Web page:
A Little Thesis

Discussion in 'Trading' started by ig0r, Nov 20, 2003.

  1. ig0r


    I did a little thinking today and I would like an oppinion...
    Futures are a zero sum game, and popular belief (and I guess a little fact too) states that over 90% of traders lose money in the futures market, that means that at max 10% of traders are the ones making big bucks consistently, most of these are heavy weight institutional traders, am I wrong? Now, in general, when you are learning to trade futures, you are consistently told to try to catch the big moves and stay away from the chop, the big moves is where all the money will be made, we are told. Since futures trading is zero sum, and most people lose their money in the chop, we come to the conclusion that the upper 10% are making their money here, since someone must be taking the money that is lost. It can also be said that the money that those in the 90% do make would be in catching the occasional trade/breakout (of course, not riding the whole thing, cutting profits short, but it's still making money). I am now assuming that that top 10% make the majority of their money in the chop, and actually take an initial small loss during a breakout/trend. They do not try to catch the breakouts and beginnings of trends as many preach must be done, instead they always trade the market as if it was always chopping. When the market does breakout or into a trend, the top 10% lose a little money to the other 90%, as soon as the 90% take their small profit off the table, however, I believe this is where the top 10% covers their losses and re-enters in the direction of the trend. Is there some major loophole in my reasoning? If not, is there any way to use this knowledge to our advantage? Just throwing something out for discussion
  2. The pit locals and the market makers take the biggest slice during the chop.
  3. ig0r


    So why not try to follow in their foot steps? :)
  4. ... although I have no desire to be a pit trader or market maker myself.
  5. MarkB


    And tossing into that discussion ring... pivot points can help you see what the floor folks are aiming for. Work with them for awhile, just observe, and you can get an idea of the S/R factors which play a role with the locals. IMHO.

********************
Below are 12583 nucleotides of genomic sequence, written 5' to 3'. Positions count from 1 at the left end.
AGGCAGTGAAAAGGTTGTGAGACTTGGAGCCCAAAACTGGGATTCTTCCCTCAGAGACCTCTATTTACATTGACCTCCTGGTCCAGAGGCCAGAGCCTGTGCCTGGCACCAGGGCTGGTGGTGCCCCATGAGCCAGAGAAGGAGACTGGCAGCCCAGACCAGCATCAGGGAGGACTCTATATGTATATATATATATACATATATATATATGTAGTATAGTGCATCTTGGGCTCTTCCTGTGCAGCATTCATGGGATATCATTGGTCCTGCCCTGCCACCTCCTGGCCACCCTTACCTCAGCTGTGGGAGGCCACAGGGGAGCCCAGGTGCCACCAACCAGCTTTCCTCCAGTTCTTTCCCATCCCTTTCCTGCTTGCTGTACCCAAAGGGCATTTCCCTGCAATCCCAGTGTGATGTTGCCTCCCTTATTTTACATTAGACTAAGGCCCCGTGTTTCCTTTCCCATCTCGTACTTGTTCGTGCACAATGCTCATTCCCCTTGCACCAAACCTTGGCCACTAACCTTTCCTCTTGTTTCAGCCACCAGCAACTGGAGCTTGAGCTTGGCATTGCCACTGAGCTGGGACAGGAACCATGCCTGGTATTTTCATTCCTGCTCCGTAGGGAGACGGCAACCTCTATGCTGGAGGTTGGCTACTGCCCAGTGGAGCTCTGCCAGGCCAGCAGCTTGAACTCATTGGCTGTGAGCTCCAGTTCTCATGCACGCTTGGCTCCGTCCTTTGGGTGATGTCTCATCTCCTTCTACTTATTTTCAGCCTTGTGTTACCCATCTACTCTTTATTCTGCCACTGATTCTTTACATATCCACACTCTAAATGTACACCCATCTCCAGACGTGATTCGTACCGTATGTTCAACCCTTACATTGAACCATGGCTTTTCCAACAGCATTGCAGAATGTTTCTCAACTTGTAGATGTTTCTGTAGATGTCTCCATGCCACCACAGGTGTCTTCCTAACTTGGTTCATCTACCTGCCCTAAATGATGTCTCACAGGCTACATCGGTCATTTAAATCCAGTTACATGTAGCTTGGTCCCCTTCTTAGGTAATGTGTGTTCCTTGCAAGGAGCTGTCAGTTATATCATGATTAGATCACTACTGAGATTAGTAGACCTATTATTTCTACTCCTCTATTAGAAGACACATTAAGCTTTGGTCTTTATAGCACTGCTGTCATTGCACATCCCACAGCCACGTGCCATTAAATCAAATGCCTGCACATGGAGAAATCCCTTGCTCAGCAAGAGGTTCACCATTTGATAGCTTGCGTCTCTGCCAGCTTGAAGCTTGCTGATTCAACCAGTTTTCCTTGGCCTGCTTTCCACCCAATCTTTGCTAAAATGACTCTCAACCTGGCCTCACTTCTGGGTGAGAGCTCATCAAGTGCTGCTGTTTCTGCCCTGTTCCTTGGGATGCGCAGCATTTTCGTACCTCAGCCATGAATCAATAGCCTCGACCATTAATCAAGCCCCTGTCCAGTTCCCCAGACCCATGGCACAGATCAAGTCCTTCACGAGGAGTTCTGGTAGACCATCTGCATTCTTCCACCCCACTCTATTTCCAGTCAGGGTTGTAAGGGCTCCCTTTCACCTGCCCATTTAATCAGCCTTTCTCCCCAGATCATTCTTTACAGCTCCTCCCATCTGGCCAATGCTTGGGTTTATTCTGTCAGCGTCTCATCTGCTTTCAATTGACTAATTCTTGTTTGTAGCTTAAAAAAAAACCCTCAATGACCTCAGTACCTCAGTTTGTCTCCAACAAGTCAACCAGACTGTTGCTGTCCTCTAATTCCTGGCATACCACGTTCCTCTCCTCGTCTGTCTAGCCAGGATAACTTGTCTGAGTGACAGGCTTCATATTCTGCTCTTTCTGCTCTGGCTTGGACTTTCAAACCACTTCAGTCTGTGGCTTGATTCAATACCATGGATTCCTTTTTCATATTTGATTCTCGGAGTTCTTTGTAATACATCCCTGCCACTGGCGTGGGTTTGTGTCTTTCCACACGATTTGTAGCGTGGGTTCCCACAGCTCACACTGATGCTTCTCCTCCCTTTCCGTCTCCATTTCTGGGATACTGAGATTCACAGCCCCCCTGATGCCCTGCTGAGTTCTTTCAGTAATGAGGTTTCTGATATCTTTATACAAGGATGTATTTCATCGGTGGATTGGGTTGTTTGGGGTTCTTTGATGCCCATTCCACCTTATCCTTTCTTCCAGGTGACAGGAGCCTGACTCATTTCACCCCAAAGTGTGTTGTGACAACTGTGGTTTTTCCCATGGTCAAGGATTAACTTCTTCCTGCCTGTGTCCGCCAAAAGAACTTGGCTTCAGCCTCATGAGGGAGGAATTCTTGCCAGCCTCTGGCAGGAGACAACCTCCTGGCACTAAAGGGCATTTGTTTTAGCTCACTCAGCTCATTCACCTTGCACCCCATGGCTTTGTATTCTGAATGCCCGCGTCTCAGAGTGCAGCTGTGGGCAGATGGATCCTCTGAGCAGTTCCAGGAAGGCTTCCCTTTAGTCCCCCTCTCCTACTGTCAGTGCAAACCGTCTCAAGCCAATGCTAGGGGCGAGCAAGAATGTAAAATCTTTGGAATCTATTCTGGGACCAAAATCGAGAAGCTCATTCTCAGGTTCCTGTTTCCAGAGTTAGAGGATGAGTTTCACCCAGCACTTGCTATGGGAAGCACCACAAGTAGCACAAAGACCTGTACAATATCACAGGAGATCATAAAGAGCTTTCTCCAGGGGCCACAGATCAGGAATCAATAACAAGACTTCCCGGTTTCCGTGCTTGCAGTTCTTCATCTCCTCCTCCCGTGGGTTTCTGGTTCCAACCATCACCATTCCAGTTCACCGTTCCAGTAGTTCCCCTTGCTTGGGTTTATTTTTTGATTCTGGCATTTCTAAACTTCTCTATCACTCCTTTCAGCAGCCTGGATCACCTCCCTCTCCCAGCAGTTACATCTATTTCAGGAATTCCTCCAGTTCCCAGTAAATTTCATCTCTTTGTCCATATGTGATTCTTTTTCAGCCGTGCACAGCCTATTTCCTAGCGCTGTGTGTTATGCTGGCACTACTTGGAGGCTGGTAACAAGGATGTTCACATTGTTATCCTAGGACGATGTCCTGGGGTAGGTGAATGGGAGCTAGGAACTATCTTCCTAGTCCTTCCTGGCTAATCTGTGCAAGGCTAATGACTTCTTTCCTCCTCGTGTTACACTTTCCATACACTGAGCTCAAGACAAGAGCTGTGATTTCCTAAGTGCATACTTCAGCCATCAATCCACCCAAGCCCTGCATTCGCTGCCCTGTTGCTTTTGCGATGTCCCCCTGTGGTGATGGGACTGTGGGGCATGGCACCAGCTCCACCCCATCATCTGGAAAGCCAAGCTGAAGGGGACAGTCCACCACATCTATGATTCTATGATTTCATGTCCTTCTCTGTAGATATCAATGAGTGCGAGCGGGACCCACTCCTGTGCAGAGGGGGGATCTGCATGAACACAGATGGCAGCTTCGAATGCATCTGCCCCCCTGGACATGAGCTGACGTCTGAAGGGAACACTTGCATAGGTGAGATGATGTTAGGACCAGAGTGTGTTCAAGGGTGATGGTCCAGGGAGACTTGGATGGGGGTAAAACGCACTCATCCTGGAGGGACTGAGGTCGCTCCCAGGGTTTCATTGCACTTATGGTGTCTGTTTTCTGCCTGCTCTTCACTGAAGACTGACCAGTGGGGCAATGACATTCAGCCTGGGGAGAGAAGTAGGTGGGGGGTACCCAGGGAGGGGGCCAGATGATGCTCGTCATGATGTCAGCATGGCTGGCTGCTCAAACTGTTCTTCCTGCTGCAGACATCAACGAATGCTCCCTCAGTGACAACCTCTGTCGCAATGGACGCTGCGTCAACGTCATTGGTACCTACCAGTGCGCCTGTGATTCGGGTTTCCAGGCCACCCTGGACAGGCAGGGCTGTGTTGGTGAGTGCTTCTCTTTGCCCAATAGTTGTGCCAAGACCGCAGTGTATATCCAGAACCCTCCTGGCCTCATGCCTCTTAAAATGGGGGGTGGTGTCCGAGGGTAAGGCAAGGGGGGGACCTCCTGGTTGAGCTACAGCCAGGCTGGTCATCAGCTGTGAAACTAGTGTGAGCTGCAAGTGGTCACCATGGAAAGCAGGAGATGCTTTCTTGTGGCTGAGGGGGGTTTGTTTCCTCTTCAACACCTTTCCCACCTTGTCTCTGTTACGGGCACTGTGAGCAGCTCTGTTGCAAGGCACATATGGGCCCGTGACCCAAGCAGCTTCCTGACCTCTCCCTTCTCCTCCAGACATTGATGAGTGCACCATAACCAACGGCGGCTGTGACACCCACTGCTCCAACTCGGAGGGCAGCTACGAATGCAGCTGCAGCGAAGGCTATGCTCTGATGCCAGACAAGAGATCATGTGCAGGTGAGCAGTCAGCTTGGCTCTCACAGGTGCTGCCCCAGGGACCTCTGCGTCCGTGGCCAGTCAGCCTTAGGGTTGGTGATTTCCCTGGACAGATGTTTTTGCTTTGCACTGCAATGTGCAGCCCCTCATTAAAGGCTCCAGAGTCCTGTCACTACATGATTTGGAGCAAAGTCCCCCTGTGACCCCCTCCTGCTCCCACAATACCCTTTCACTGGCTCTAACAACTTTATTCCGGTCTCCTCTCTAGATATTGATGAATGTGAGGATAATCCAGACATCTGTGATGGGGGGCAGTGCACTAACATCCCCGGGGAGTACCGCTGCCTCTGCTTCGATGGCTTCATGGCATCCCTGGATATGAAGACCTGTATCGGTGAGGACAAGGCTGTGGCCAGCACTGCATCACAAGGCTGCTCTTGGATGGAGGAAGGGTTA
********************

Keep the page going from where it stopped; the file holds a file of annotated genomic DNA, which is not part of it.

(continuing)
6. ig0r


    Yes but in modern day trading there is much more volatility, floor traders aren't just picking off points around the pivots, they're obviously doing something more effective
  7. because the big firms can not trade short term without it triggering tax charges. Also large institution can not dump large amounts of liquidity into the system without it having a catastrophic effect in the underlining instrument.

    Example: a buy order for 5000 contracts of Live Cattle futures.
    Result: Lock Limit UP!

    Example: a buy order for 30000 contracts of Cocoa futures.
    Result: 100 point move!

    Example: a sell order for 20000 ES futures.
    Result: at least a 10point move in 10 seconds!

    I think you get the point. During brief periods of choppy market conditions mixed with low volatility one has to watch there step very closely as to when programs kick in and all heck breaks lose.

    just a thought.

    p.s. Bank of America made over $$$500 million trading in FOREX long term trend following last year!
  8. Siwash


    I'm a rookie,so take it for what it's worth..But what if the top 10% aren't making "huge money'' maybe the top 1-2% are but what if the top 10% are just profitable...not losing money..I think you you may have been saying the same thing ...just my 2c
  9. ig0r


    I guess I may have worded my thoughts incorrectly. I don't mean large institutions, but rather the pit traders (as TheStudent) pointed out. Someone must be taking profits during the chop because the money isn't dissappearing :)

  10. that makes more sense. but don't forget all the little guys like us who day trade and provide alot of liquidity as a whole.
    #10     Nov 20, 2003